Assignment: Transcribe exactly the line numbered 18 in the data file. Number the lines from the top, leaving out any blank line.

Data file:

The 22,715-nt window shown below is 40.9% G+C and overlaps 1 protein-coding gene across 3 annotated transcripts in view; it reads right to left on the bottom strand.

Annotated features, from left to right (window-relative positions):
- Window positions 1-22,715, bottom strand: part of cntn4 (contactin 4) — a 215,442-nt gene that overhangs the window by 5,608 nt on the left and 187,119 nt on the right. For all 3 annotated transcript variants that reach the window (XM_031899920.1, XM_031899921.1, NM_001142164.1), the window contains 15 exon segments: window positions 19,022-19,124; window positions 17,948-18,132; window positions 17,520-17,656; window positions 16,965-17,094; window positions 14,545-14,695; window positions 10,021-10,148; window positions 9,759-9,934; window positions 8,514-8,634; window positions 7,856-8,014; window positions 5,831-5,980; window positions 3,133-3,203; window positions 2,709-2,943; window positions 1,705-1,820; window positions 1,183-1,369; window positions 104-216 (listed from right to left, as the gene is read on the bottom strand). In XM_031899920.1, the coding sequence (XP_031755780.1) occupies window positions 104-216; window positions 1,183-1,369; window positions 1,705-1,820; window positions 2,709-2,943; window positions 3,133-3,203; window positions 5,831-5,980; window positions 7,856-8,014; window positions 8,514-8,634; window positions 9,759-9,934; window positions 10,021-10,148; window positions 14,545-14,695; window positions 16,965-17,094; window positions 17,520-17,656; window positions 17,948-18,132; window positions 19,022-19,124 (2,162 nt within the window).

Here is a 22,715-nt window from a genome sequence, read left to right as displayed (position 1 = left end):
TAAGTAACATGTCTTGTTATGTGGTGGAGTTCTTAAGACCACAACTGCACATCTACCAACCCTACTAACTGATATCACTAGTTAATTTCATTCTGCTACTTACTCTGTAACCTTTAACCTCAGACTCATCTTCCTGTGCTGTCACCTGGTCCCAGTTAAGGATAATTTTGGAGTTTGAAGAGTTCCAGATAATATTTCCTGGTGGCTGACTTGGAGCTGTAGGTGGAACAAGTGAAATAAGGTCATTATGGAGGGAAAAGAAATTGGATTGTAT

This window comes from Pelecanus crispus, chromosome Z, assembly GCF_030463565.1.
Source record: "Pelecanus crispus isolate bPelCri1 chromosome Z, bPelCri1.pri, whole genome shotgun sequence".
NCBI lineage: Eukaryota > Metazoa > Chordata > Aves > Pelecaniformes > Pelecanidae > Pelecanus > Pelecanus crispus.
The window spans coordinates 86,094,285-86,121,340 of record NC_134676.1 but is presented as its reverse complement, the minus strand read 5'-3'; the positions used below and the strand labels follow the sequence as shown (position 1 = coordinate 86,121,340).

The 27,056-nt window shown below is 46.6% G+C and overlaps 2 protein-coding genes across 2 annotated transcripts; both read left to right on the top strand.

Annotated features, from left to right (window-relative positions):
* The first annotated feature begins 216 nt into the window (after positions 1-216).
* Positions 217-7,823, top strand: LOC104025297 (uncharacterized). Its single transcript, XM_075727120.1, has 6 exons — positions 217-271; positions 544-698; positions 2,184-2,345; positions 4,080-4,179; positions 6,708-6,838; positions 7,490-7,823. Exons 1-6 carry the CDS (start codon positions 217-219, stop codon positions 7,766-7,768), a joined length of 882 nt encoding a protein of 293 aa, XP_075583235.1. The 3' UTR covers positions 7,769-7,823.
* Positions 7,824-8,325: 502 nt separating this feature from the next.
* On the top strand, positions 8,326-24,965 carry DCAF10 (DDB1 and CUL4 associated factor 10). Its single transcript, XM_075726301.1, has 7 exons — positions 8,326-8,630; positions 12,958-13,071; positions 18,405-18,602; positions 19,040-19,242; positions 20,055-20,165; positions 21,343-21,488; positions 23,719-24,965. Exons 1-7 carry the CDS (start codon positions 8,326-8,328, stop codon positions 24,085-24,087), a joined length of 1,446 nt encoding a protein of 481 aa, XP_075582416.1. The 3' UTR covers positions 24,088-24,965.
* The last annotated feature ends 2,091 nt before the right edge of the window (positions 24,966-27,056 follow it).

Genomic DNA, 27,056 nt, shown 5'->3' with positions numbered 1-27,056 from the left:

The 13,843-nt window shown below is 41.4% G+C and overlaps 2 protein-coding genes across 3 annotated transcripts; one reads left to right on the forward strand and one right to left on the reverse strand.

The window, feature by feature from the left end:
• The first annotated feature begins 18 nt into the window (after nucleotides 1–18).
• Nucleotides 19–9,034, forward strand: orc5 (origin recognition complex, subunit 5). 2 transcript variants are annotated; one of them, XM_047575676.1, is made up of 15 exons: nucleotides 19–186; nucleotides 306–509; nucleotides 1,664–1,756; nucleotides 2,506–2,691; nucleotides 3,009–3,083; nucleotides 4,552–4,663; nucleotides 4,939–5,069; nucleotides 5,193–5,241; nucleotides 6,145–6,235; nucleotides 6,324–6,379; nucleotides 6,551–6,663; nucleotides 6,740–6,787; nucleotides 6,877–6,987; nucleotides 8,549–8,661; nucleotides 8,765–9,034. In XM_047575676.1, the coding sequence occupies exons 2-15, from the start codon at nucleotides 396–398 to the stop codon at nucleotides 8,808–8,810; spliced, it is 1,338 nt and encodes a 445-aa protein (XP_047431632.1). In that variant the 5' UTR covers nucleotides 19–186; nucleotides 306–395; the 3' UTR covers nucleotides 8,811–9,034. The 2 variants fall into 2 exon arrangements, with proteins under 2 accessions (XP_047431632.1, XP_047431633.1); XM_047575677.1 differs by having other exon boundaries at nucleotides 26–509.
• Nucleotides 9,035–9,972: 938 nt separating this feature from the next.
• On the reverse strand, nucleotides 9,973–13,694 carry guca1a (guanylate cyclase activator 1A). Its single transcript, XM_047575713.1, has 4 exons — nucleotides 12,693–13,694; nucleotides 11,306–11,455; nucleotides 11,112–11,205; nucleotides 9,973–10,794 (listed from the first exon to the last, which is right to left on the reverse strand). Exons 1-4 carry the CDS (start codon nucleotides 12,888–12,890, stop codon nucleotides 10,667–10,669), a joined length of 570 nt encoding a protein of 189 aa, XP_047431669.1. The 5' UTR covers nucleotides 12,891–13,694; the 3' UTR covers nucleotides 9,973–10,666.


The 13,843-nt window shown below is 41.4% G+C and overlaps 2 protein-coding genes across 3 annotated transcripts; one reads left to right on the forward strand and one right to left on the reverse strand.